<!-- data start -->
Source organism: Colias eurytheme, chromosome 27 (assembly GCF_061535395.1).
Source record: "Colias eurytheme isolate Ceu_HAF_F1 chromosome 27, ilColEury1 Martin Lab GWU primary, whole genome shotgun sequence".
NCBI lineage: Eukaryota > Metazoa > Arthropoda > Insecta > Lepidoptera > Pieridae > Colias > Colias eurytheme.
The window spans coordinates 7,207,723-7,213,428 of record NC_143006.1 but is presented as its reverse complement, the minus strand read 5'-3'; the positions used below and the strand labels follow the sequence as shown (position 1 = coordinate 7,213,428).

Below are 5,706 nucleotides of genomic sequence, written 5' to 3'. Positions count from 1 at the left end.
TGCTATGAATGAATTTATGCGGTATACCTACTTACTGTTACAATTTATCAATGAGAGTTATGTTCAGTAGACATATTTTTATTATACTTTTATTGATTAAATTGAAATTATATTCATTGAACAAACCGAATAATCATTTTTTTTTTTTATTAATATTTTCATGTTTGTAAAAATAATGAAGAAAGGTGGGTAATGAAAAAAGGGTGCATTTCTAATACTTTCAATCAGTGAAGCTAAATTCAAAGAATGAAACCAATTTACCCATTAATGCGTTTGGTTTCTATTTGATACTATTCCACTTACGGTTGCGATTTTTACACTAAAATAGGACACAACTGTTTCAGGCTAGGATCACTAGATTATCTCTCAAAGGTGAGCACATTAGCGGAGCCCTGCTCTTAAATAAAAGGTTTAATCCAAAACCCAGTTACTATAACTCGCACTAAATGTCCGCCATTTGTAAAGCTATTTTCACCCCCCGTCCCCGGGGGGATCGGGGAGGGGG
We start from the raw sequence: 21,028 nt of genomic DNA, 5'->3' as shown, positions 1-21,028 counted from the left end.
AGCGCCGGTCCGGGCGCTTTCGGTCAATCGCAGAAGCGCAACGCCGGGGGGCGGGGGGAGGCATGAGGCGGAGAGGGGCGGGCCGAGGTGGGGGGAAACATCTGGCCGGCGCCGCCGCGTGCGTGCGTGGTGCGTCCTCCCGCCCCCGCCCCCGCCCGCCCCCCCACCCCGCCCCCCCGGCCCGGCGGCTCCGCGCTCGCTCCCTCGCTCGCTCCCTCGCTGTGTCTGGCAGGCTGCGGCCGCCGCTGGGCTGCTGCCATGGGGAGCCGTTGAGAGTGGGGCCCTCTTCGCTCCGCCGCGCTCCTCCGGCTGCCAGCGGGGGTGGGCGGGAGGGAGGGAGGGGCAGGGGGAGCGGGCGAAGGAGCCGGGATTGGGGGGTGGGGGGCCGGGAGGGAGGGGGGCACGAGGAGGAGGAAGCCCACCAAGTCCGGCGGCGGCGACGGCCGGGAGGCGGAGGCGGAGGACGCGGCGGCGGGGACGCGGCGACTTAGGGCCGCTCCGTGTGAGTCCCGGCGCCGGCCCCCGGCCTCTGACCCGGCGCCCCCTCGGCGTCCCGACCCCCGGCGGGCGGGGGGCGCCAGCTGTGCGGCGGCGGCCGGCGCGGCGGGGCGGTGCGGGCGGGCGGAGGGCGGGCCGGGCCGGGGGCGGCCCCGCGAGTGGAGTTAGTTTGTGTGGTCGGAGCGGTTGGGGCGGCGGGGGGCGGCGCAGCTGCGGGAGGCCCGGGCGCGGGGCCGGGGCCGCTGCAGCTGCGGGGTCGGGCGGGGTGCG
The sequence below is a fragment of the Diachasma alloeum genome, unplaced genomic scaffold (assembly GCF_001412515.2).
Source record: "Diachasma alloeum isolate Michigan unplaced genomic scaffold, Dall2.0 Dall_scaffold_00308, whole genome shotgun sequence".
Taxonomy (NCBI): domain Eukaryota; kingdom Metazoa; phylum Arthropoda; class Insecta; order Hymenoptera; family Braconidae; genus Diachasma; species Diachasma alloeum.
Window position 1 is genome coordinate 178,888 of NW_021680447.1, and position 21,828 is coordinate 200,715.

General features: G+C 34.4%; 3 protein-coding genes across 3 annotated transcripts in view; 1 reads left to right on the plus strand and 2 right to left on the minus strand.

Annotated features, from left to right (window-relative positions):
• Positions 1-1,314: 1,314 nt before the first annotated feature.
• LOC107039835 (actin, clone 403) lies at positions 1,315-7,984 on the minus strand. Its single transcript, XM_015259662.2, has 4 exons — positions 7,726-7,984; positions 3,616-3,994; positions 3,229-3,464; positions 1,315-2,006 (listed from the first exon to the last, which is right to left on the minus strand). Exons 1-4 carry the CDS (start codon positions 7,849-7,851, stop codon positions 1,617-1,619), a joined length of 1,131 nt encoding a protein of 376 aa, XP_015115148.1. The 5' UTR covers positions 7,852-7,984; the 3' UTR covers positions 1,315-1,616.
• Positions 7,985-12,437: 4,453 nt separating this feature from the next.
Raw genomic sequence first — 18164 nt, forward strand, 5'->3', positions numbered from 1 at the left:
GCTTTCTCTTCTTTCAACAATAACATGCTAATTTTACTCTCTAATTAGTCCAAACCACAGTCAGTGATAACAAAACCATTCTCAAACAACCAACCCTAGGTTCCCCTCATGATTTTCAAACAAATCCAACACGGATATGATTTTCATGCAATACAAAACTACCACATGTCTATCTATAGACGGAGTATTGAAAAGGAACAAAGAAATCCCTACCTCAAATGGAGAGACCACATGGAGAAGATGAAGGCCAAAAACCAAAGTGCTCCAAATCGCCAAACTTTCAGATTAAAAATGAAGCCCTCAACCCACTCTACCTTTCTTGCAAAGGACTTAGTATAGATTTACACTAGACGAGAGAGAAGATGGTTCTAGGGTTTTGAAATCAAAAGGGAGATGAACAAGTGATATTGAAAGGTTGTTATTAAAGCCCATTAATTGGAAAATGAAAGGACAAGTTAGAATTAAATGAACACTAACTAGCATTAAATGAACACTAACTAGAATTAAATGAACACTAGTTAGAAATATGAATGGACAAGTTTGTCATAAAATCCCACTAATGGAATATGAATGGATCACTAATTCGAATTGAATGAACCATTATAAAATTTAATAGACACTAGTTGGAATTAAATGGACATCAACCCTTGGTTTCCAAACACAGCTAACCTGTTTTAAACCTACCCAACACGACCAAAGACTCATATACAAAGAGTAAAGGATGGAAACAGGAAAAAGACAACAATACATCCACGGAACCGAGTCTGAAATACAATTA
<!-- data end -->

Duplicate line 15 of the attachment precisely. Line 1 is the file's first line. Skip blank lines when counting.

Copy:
• Positions 1-1,314: 1,314 nt before the first annotated feature.